I’m doing a post on this civil case because it arose from the defendant’s allegedly installing a Trojan horse on a law firm’s computers. Here are the facts alleged in the plaintiff’s complaint, i.e., the pleading that got the case started:
Plaintiff, PHILLIP M. BECKER individually operates his law firm in Lake Charles, Louisiana, with the use of tools and equipment including computer hardware and software, which is connected to the Internet by typical means. . . .Becker v. Toca, Complaint (October 23, 2007), 2007 WL 4546306 (E.D.La.).
Prior to 25th of October, 2006, BECKER . . . and personnel employed by his law firm, began to experience considerable difficulties in both their home and office computers. This consisted of error messages, slow processing, and other indicators of technical problems with the operations of the computers.
BECKER . . .retained the services of WebTronics LLC, a third party contractor with expertise in computer operation, to evaluate both his home and office computers.
After an extensive evaluation, WebTronics . . . identified . . .spyware and viruses on two Compaq computers and one Toshiba laptop . . . and advised BECKER . . . to take further action with an Internet forensic team located in Baton Rouge.
Upon further examination, it became apparent the computers . . . were infected with an interest `Trojan Horse’ virus named `Infostealer.’ Infostealer is used to detect and steal passwords from computers . . . by gathering the passwords from the compromised computer and sending them to a remote computer by email or other means.
The Infostealer virus was sent to BECKER and to his law firm by the Defendant, TOCA by means of various emails and attachments.
The Defendant, TOCA knew that the use of the Infostealer Trojan Horse virus would give her unauthorized access to her ex-husband's personal and business computers.
The actions of . . . TOCA were . . . done . . . in the hopes that private information disseminated to her by means of the Infostealer . . . would provide her with some kind of . . . advantage in ongoing domestic litigation . . . between the two parties.
Becker claimed the installation and use of the Trojan violated three federal statutes: the Wiretap Act, 18 U.S. Code § 2510, the Stored Communications Act, 18 U.S. Code § 2701 and the Computer Fraud and Abuse Act, 18 U.S. Code § 1030. Becker v. Toca, 2008 WL 4443050 (U.S. District Court for the Eastern District of Lousiana).
Toca responded by filing a motion to dismiss all three claims. When a defendant files a motion to dismiss civil claims, he/she says that even if the facts alleged in the plaintiff’s complaint are true, they don’t establish a valid claim under the law the plaintiff is relying on. So in ruling on her motion to dismiss, the judge had to assume – for the limited purpose of ruling on the motion – that the facts alleged in the complaint were true.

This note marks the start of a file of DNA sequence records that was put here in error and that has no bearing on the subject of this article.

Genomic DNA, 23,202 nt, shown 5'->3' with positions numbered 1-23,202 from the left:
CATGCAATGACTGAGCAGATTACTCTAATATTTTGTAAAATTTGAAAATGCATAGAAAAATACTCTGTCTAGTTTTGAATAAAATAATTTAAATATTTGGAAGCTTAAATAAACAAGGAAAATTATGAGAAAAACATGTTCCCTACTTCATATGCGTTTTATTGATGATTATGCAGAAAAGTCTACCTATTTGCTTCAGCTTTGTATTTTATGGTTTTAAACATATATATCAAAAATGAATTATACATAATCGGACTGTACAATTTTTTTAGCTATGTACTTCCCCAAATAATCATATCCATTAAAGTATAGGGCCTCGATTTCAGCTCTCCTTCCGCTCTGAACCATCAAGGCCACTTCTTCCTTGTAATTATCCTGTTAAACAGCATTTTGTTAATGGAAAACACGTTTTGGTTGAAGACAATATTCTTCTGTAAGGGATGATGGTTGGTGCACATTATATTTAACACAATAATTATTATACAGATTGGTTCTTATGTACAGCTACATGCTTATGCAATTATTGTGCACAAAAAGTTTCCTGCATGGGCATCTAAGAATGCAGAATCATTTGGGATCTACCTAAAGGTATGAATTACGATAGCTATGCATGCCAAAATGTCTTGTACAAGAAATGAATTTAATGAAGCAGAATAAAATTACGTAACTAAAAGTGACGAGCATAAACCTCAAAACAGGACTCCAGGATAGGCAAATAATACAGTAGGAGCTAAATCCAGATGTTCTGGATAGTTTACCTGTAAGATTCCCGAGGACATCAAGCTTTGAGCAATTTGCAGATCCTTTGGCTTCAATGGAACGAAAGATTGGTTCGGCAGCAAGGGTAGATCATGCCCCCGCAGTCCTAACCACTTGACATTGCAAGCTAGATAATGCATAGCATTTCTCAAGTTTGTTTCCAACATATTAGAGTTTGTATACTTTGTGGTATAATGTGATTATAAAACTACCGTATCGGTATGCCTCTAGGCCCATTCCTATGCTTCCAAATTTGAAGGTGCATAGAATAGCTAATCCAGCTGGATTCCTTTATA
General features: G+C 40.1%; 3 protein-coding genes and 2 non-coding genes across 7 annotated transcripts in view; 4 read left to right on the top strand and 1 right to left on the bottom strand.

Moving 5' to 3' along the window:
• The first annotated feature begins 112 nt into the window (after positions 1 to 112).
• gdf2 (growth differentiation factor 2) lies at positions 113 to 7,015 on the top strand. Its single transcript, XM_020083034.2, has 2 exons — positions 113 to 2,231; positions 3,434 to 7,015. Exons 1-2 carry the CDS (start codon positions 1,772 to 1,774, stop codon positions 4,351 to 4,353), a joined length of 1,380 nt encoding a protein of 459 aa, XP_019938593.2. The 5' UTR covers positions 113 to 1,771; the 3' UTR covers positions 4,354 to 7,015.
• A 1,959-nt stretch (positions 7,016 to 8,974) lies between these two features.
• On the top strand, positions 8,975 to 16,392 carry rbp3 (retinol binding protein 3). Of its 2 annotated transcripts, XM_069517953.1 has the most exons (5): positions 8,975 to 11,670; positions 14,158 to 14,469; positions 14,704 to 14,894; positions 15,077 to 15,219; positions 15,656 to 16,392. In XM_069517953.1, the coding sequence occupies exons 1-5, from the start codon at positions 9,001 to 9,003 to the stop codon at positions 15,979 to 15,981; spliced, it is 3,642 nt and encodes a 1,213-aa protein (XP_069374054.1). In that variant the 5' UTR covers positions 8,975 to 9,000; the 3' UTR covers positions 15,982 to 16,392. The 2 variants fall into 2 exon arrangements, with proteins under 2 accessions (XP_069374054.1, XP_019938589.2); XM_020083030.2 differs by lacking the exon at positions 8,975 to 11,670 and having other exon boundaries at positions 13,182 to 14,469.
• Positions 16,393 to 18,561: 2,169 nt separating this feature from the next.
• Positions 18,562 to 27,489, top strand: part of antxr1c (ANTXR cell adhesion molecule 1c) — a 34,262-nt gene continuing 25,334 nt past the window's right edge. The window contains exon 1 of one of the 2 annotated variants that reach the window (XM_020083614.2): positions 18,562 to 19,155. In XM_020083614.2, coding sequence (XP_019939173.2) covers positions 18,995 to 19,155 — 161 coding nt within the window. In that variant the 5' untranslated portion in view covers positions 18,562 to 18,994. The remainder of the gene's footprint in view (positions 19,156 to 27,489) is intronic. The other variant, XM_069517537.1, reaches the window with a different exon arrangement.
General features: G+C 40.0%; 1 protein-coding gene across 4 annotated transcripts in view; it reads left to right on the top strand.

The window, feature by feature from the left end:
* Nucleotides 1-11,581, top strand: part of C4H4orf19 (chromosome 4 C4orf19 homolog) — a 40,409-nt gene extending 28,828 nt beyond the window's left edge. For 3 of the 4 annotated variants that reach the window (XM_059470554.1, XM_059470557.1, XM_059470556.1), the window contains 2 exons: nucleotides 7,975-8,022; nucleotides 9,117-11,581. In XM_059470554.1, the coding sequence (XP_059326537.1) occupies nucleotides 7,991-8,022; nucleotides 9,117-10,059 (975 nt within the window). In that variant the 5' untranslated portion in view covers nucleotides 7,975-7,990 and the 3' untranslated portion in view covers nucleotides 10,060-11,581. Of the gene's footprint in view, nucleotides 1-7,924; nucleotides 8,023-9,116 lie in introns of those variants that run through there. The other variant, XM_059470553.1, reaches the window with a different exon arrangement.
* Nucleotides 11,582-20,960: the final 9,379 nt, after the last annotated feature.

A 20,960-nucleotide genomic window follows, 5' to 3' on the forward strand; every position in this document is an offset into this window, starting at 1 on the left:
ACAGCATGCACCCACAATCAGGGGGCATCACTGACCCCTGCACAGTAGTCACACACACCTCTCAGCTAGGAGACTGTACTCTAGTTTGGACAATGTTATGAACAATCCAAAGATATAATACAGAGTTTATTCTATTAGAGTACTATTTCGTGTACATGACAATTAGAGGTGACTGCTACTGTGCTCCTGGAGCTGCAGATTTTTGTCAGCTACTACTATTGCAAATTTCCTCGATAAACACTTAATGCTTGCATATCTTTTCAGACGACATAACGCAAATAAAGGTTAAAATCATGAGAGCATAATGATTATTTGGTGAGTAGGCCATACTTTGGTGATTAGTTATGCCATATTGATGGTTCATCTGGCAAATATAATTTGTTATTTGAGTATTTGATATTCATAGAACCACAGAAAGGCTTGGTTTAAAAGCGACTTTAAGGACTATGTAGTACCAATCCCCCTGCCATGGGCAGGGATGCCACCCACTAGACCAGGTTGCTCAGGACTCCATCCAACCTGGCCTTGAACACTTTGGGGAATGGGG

Toca’s first argument was that sending a “virus to detect and steal passwords . . . on a computer does not constitute an attempt to `intercept’ an “electronic communication” for purposes of the Federal Wiretap Act.” Becker v. Toca, supra. In ruling on this argument, the federal judge noted that the “The Federal Wiretap Act subjects to criminal liability any person who `intentionally intercepts . . . any wire, oral or electronic communication,’ except as otherwise permitted by law.” Becker v. Toca, supra (quoting 18 U.S. Code § 2511(1)(a). The Wiretap Act makes it permissible to intercept communications in certain circumstances – such as when someone is a party to the communication or when they are a law enforcement officer who has a court order authorizing the interception – but none of them applied to Toca.
The issue was whether the Infostealer Trojan “intercepted” electronic communications. The opinion doesn’t tell me what Toca’s argument was, but I assume she claimed the information the Trojan detected was stored on the computers it targeted; courts have found that to “intercept” a communication, you have to capture its contents while it is “in flight,” i.e., while it is traveling from one person to another. If the Trojan simply took data that was stored on the computers, it didn’t “intercept” a communication.
The federal judge rejected Toca’s effort to have the Wiretap Count dismissed, at least as this point in the litigation. The complaint said the targeted computers were “`connected to the Internet by typical means’”. Becker v. Toca, supra. Given that allegation, which the court had to assume was true for the purpose of ruling on the motion to dismiss, the judge found it was “reasonable at this time to infer that the Trojan Horse program may have collected information contemporaneous to its transmission over the internet.” So that claim is still live; once she’s able to introduce evidence to support her argument, Toca may be able to show there was no interception of an electronic communication, but the claim survives unless and until she does.